Monday 23 March 2015

Jamaica went for sprints, Singapore goes the distance

A journalist from the Caribbean island looks at the two former colonies' differing fortunes in search of lessons for his country
By Garfield Higgins, Published The Straits Times, 21 Mar 2015

TWO weeks ago, the head of Jamaica's Planning Institute, Mr Colin Bullock, announced that the economy was in recession following two consecutive quarters of decline in GDP. Since then, a puerile tug-of-war as to what constitutes a recession has started among Finance Minister Peter Phillips, a few pundits, spin doctors and operatives of an administration that has not demonstrated the ability to grow the economy after being in power for 21 of the last 25 years.

Ordinary Jamaicans do not question whether the economy is in recession. Thousands are feeling the pangs of hardship, inability to take care of daily obligations, such as buying food, and paying rent, mortgage and bus fare. We know that the country is in recession because we live and feel it every day.

Jamaica has truly squandered a glorious opportunity called independence. Often, where there was no great struggle, there is no great pride. Independence was given to us by Britain.

A day before I began to write this piece, I heard an interesting news feature on the BBC: Singapore is celebrating 50 years of independence.

Let's contrast Jamaica and Singapore. In the 1960s, Jamaica started off the running blocks as fast as lightning, like sprinter son Usain Bolt. Today, we are limping like a "tyad" and fatigued marathon runner, reduced to haggling over whether our economy is in recession and the benefits of 0.5, 0.8, 1.6 per cent possible growth in the future. In the tiresome polemic about anaemic growth, I could not help but hear the recurrent argument, albeit implied: Jamaica cannot do any better at this time. Such dwarfed confidence in our abilities reminds me of anarchist Pierre-Joseph Proudhon's words: "The great are only great because we are on our knees. Let us rise!"

Home-made problems

OUR economy is now the sick man of the Caribbean. "In real terms, Jamaicans are no richer today than they were in the early 1970s. And most of the island's enduring problems, like its public finances, are home-made". (The Economist, July 2012.)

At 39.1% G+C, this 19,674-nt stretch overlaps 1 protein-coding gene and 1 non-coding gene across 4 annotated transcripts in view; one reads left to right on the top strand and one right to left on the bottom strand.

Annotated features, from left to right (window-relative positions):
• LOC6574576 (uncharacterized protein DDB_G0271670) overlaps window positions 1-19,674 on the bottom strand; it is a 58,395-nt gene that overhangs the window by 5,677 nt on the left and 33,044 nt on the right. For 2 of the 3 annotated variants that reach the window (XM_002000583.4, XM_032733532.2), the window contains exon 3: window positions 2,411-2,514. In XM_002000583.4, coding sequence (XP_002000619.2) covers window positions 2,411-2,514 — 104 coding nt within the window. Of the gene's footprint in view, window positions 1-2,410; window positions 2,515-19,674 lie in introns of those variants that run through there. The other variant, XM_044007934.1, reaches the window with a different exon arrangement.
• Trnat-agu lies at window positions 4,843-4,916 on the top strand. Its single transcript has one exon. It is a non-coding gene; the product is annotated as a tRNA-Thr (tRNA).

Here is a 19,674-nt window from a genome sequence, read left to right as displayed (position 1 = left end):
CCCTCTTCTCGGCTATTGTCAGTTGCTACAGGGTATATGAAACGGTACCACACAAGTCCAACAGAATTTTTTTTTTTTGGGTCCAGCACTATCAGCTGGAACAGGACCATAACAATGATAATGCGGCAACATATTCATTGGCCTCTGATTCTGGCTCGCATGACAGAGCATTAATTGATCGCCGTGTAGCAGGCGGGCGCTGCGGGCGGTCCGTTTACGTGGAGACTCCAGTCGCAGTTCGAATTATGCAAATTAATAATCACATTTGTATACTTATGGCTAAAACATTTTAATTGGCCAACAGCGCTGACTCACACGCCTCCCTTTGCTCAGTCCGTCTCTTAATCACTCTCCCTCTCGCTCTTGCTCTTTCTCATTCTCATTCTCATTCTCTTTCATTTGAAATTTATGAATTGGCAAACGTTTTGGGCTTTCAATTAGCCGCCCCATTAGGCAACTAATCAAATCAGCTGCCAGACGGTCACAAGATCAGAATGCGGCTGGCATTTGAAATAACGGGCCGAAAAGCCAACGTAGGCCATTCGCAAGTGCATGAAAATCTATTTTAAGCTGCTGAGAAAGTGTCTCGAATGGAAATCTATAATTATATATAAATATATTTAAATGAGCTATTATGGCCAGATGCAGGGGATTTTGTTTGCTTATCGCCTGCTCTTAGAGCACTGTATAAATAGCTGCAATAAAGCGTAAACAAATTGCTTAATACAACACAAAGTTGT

There are many important lessons to be learnt from the rise of the most powerful of the Asian Tigers and the rapid diminution of Jamaica, once the most beautiful Pearl in the Caribbean - devalued to an ordinary bead. Indeed, while former Jamaica prime minister Michael Manley was gallivanting with Dr Fidel Castro, Mr Lee Kuan Yew was busy building a nation that would achieve developed-country status in less than 45 years.

How did Singapore rise from rags to riches? "In 1959, Britain took the first steps towards granting independence by allowing Singapore to govern itself. The charismatic Lee Kuan Yew of the People's Action Party won a landslide victory in the first fully elected Parliament. In August 1963, Singapore joined the Federation of Malaysia. It was made up of four countries and territories - Malaya, North Borneo, Sarawak and Singapore," according to the BBC.

The members of the federation disagreed on fundamental issues, like who should control the finances of Singapore. Racial tensions led to riots between Singaporean Chinese and Malay groups that peaked in 1964. In 1965, Singapore was forced to leave the Malaysian Federation.

"We had a huge task when we first started in 1960. At that time, our population size was 1.6 million; out of that, 1.3 million lived in squatters, not to count thousands of others living in slum areas and old buildings," says Mr Liu Thai Ker, who was known as Singapore's "master planner" in the 1970s and 80s. The new Housing and Development Board (modelled somewhat on our National Housing Trust) was developed. The high-rise buildings introduced many Singaporeans to the miracles of flushing toilets and clean water at the turn of a tap.

"But the housing policy was not just about bricks and mortar, it was also about nation-building. Each HDB block of flats would have a quota system that encouraged a mix of different races... The whole idea was to have the Chinese not thinking that they were Chinese, or the Malays thinking they were Malay, or Indians thinking they were Indian." The objective was to have everyone thinking and behaving like Singaporeans.

"Nation-building also took the form of a campaign to instill more courtesy, prevent spitting in public or stop 'killer litter'. These campaigns dominated the airwaves, schools and billboards of the nation," reported Sharanjit Leyl of BBC Singapore earlier this year.

While Singapore was struggling to build its economy in the 1960s, Jamaica was sprinting. We had one of the fastest-growing economies in Latin America and the Caribbean (6 per cent growth per annum on average). Scores of international companies flocked to Jamaica's shores. Factories were opened in quick succession. Local small and medium-sized businesses sprang up in appreciable numbers. Former prime minister Bruce Golding recounted that when he graduated from the University of the West Indies at Mona, companies literally were lined up to employ fresh graduates and competed to offer many incentives to attract the best and brightest of them.

The Jamaican economy in the 60s was like a "stepping razor", to borrow a phrase from reggae singer Peter Tosh. Lee Kuan Yew, who led Singapore (a country slightly larger than St James in terms of area, but now with a population in excess of four million) for 31 years and is credited with turning a "resource-poor, malarial island into a modern financial centre" with one of the highest per capita incomes in the world, was initially in awe at the stories of the then miracle called Jamaica and followed its development keenly. Alas, when he visited Jamaica for the Commonwealth Conference, a different reality hit him.

Lee Kuan Yew in Jamaica